Q: I've ordered items they haven't arrived, and it's been two months. Can I walk away from the order now?

  • A:When you order something by mail, phone, fax or computer, the Federal Trade Commission Mail or Telephone Order Merchandise Trade Regulation Rule requires the company to:

    • Ship the merchandise within the time promised or, if no specific delivery time was stated, within 30 days of receiving your order
    • Notify you if the shipment can't be made on time and give you the choice of waiting longer or getting a refund; and
    • Cancel your order and return your payment (or credit your account if you charged the purchase) if the new shipping date can't be met, unless you agree to another delay

    If you applied for a charge account with the merchant at the same time you placed your order, the company has an extra (additional) 20 days (for a total of 50 days) to ship the merchandise to allow time for processing your application.

    The rule only applies to the first shipment of magazine subscriptions and other merchandise that comes repeatedly. And it doesn't cover:

    • Orders for services (for example, photo finishing)
    • Sales of seeds and growing plants
    • Collect-on-delivery (C.O.D.) orders
    • Transactions that are covered by the FTC Negative Option Rule, such as book and music clubs

Q: My phone bill arrived with a huge charge to an international long-distance phone number. I say I didn't make the call, the phone company says I did through an Internet dial-up. What can I do?

  • A:If you've surfed the web and come across possibly an adult entertainment, gaming, gambling or psychic site that claimed to offer content for "free" and doesn't require a credit card number for access, but you do have to download a free "viewer" or "dialer" for the free content, you may have been scammed.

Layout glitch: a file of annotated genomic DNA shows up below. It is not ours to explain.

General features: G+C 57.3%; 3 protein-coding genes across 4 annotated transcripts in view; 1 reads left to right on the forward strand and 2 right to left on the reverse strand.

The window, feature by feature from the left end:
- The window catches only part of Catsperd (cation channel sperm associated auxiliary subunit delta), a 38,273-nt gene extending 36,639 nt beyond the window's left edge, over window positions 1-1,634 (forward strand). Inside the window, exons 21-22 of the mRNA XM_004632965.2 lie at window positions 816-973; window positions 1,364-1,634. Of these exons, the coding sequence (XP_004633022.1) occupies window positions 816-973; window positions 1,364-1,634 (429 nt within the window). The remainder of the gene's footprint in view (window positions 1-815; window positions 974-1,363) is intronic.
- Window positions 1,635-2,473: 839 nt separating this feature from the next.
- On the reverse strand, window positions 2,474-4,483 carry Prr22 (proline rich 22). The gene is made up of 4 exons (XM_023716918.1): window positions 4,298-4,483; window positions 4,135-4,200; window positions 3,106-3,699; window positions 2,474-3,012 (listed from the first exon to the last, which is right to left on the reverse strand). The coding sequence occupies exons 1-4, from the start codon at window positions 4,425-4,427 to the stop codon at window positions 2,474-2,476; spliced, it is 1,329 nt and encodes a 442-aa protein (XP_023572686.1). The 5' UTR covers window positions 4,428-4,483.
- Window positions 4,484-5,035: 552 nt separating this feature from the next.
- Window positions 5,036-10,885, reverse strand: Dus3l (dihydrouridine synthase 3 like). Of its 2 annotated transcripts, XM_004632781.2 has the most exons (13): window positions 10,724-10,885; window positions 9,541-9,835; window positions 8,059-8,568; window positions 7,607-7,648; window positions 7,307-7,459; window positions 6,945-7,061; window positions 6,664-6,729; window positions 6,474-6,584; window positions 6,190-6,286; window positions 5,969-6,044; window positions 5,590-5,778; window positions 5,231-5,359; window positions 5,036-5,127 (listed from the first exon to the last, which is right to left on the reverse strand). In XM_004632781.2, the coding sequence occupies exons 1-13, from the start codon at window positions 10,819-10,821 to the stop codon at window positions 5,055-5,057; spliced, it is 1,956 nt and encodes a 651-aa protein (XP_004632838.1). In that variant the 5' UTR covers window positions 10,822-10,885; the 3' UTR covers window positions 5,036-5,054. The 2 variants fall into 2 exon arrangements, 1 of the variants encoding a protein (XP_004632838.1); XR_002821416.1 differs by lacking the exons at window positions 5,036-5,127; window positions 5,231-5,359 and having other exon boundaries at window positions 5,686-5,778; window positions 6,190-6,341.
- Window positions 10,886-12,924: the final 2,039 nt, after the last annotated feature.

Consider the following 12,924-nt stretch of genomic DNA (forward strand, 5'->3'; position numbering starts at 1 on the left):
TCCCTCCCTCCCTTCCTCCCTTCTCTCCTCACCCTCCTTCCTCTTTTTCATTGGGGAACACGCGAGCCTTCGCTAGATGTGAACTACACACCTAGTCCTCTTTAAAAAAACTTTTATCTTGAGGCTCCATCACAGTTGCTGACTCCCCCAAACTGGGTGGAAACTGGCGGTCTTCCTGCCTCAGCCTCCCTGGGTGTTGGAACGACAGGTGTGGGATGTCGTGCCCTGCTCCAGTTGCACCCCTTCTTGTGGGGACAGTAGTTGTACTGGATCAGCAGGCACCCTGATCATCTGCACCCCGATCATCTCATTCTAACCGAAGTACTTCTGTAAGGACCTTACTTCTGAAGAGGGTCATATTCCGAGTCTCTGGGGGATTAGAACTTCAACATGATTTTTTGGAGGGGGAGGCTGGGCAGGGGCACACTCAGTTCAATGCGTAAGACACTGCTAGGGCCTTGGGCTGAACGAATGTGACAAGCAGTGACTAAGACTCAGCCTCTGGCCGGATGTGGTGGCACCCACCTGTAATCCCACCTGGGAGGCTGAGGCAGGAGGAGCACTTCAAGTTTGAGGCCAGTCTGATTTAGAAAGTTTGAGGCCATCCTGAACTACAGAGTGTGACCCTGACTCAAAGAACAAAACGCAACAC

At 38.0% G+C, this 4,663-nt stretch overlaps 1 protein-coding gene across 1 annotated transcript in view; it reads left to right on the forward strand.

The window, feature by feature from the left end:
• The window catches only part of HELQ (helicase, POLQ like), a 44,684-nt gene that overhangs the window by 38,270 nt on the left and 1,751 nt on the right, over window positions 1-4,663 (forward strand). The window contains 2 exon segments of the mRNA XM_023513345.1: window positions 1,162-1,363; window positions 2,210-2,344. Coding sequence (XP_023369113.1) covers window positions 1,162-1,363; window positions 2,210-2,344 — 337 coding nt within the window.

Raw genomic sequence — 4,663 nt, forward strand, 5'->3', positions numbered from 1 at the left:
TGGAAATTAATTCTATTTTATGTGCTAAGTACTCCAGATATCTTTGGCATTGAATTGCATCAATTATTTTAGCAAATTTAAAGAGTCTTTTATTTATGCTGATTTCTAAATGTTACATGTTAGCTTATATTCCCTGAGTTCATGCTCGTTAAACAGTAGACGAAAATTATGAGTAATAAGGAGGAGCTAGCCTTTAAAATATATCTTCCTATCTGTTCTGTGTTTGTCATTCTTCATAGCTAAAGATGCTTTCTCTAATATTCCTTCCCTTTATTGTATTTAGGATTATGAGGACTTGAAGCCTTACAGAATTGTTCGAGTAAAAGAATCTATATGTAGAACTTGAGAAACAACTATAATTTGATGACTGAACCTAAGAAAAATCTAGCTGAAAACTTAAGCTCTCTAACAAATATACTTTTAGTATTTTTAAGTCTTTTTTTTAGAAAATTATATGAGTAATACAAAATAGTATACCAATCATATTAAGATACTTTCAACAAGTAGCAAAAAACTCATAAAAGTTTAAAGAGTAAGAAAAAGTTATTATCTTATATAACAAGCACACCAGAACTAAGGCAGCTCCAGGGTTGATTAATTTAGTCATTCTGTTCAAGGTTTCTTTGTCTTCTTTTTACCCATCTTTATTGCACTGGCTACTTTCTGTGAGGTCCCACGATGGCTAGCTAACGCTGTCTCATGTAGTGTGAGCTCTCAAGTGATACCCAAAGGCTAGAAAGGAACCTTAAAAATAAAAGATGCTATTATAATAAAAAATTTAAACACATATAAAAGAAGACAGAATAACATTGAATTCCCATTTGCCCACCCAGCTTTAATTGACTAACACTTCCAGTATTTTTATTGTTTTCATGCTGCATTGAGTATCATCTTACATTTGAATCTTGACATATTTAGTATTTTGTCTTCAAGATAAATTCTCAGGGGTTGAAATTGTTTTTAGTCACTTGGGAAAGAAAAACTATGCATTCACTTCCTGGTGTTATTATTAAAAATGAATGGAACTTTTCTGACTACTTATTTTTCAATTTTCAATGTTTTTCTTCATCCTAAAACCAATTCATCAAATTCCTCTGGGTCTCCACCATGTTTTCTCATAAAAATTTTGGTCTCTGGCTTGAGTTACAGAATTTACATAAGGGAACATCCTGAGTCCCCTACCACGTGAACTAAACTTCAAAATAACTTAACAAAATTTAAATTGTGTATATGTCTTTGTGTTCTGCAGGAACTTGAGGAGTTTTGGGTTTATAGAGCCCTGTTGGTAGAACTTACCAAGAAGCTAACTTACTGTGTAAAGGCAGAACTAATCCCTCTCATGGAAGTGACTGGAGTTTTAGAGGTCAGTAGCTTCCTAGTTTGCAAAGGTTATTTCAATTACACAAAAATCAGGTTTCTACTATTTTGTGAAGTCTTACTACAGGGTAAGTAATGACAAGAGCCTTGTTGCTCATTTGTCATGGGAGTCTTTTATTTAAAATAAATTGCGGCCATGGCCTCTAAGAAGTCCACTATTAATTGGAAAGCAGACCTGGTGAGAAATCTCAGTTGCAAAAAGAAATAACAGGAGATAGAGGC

Information and entertainment services, both on- and off-line, can get around pay-per-call rules established by the federal Telephone Disclosure and Dispute Resolution Act by using foreign phone numbers. If you find unauthorized charges on your phone bill, check with your phone company to see if they might reverse the charges, and file a complaint with the FTC. In the meantime, protect yourself when surfing:


    • Be skeptical when you see opportunities to view "free" content on the web. Free doesn't always mean free.
    • Clicking "OK" isn't always okay. Don't click OK unless you know exactly what you're agreeing to. Read online disclosures carefully. They may be buried several clicks away in pages of small print. In addition, read the language in the gray boxes on your screen.
    • Beware of any program that enables your modem to re-dial to the Internet. If you see a dialog box on your computer indicating that it's dialing when you didn't direct it to, cancel the connection and hang up. Check the number you're dialing and continue only if it's a local call.